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So here's the situation, my office had a few interns who ended their stint and we had a farewell lunch.

After the lunch, I made payment first because I was the person who ordered the lunch (as per my boss's request) and now I find myself caught in a dilemma of how I would ask my colleagues to fork out money for a meal they have already eaten.

Note: they knew there was a lunch going on but it is safe to hazard a guess that they didn't think they needed to fork out any money for it.

How should I go about collecting the money?

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    as per my boss's request. My suggestion is: talk to him to make this his headache. – scaaahu Nov 27 '14 at 7:28
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    Ask your boss if you could be reimbursed and the meal counted as a business expense. – JB King Nov 27 '14 at 7:29
  • My boss made me go around collecting the money since I said I paid it – Nick Nov 27 '14 at 7:31
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    You should have told them clearly in advance. If it's not much money to you, you could simply absorb the cost, you could ask the boss for reimbursement, or you could sheepishly explain the situation to your cow-orkers and hope they fork over the funds, – Spehro Pefhany Nov 27 '14 at 8:01
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    The usual method is to collect the money while everyone is still sitting at the table, and someone takes the money and pays the bill. If someone has no cash, that person would keep all the cash and pay the bill by card. If you leave the table without saying a word and pay the bill, people will assume the company pays, and things get awkward. – gnasher729 Nov 27 '14 at 9:48
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I don't know why your boss is being such a scumbag about taking ownership of the situation but if he isn't then I would sent a group email CCing him explaining that you hope everyone enjoyed their time and so forth and ask if they can drop off to you their share of the expenses the next few days. If you suspect they thought this was a free meal then clarify that as well. Any negative backlash will be and should be dealt with by your manager for the confusion around the situation and the fact he is avoiding it makes me think you should keep a careful eye on this guy in the future.

3

There is no good way to ask your co-workers after leaving the table. At the time, asking them how they wanted to handle it - seperate checks, checks or cash later would have been appropriate.

If your supervisor told you to pay, I would suggest sending him a copy of the receipt with a request for instructions on asking reimbursement. Something along the lines of "Here is the reciept for the lunch you told me to pay for, is there a form I need to fill out to request reimbursement? Do you handle this or do I need to send it to someone else?"

If you simply took it upon yourself to pay the whole bill, then I would suggest that you simply chalk it up as lessons learned -- everyone, including your supervisor, have quite reasonably concluded that you were feeling generous and treated them all to lunch. Asking any of them to pay after the fact is almost inevitably going to lower their opinion of you -- about the only way around that is if you are from a different culture and can plead justifiable ignorance. Asking after the fact seems like you have changed your mind about treating them -- same as if you had handed out Christmas gifts and then went around asking for the gift back.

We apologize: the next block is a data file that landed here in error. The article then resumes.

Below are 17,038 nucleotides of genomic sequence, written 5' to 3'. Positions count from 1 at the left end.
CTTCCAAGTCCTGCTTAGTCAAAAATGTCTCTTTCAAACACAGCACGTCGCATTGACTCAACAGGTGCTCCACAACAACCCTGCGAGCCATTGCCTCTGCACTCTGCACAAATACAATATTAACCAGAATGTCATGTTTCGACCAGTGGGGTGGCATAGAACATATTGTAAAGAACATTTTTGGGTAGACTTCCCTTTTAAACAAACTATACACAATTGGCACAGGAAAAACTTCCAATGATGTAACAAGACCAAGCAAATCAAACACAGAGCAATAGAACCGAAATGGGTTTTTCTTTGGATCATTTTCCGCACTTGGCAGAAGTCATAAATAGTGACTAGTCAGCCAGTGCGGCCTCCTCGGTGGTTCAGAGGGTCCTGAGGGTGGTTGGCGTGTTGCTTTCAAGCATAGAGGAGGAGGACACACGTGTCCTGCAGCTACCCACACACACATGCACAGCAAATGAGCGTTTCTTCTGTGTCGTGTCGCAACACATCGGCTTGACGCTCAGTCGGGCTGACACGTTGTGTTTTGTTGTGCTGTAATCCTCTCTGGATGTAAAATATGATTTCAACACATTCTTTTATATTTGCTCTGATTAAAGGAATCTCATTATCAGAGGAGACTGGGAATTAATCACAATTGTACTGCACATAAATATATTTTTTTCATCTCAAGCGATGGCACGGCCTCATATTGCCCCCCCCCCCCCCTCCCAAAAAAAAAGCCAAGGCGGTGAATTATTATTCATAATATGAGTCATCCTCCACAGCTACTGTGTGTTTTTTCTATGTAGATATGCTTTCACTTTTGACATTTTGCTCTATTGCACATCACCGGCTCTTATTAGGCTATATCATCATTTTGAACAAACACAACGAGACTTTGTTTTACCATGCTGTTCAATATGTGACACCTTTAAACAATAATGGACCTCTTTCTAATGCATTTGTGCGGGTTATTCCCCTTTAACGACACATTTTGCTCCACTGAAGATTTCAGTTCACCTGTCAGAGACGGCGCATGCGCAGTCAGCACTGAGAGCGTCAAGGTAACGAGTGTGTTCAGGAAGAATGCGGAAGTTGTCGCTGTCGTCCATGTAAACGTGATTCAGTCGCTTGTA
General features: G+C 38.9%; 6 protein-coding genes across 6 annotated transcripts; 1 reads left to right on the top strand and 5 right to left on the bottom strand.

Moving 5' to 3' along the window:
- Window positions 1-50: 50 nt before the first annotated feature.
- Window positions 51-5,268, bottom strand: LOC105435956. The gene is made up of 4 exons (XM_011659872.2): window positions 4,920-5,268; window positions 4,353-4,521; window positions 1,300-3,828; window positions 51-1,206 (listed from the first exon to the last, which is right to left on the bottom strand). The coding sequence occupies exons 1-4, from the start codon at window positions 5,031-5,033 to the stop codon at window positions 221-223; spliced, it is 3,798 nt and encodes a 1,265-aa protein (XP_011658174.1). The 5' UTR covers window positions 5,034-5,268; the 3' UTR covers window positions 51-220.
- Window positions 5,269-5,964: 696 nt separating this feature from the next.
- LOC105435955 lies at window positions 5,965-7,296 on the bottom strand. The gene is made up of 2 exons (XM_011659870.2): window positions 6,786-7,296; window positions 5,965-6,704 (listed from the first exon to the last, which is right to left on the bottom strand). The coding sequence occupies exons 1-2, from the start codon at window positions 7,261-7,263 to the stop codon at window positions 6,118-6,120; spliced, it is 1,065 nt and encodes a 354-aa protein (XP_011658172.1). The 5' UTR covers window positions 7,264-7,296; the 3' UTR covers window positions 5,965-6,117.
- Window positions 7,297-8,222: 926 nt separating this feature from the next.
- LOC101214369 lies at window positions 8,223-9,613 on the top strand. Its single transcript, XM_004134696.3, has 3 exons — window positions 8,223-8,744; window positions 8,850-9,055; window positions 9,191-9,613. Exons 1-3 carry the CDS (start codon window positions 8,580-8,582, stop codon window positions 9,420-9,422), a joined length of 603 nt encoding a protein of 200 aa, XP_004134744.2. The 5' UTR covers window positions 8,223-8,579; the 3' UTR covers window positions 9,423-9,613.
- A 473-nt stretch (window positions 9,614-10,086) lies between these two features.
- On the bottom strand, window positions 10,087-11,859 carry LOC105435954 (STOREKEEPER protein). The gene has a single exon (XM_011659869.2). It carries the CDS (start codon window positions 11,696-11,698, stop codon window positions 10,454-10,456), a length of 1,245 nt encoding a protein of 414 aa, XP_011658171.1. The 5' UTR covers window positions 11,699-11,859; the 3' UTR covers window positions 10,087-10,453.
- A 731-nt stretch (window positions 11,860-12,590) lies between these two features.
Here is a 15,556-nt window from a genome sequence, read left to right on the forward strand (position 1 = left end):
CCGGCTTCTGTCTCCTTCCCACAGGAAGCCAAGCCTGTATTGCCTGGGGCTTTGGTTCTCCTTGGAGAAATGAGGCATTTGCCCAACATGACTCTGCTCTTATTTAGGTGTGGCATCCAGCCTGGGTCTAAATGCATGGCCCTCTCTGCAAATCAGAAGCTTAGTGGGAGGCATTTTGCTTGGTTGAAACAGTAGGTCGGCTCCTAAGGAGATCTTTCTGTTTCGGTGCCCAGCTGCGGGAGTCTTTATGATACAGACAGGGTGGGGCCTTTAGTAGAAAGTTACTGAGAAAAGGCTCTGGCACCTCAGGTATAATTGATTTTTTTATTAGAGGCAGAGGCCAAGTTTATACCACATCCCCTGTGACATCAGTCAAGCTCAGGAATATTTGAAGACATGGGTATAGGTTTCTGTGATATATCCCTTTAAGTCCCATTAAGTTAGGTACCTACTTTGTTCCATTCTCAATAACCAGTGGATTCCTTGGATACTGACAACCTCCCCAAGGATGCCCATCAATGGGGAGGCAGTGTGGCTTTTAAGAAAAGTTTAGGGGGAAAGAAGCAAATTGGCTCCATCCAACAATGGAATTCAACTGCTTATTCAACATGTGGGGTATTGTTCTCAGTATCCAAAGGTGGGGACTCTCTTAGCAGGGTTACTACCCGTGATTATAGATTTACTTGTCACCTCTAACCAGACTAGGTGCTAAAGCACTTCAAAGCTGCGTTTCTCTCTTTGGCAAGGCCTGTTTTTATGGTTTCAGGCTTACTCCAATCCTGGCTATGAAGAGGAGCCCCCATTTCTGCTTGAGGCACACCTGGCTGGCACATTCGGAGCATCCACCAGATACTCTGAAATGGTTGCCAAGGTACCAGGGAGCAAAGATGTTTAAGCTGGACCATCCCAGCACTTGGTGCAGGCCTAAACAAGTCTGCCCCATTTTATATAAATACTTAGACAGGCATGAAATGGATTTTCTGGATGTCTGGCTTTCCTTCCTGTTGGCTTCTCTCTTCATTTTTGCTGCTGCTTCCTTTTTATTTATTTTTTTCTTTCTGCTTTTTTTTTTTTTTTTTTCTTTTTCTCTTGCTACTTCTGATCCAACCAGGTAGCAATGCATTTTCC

I suggest that in the future, you either tell the resturant to use seperate checks, or break down everyones portion in advance.

2

The best thing you can do is to try to get reimbursement from your employer, if that fails then just eat the cost yourself and let the boss know you've done that.

Asking for money after the fact could reflect badly on you and/or your boss.

Presumably the people going to lunch were not expecting to pay. This is totally reasonable in most places because the business rule is that subordinates who are asked to attend a meal that is part of a work activity/function/celebration are not expected to pay.

1

Write down an e-mail explaining that they need to get the money to you and ask your boss to send it to everybody from his address, since it was a company lunch and it should ultimately be his responsibility, holding your money hostage by explicitly ordering you to pay isn't ethical either but since he doesn't want to give you the money, you don't have many other alternatives, and this is a middle ground which he may accept.

Asking everybody for the money yourself would be weird and put pressure on your relations, which isn't good.

I'm not sure any of this matters to your boss since he's making employees pay for a company lunch, but it doesn't hurt him financially to send that e-mail so he might do it.

There's also the chance he doesn't want to deal with employees being surprised that the company isn't covering it, so maybe he won't even do this, because he wants the subconscious emotional blame to be on you. In this case evaluate the amount of money and depending on the kind of workplace, you could just eat it (I doubt it's feasible given that you weren't just 2 people). If your colleagues are understanding and you're on good terms, I'd ask rather than eat it.

  • I'm new so I'm not really on good terms, but I sort of want to handle this well so that I am better equipped to face similar situations-, yeah the lunch was quite pricey – Nick Nov 27 '14 at 15:49

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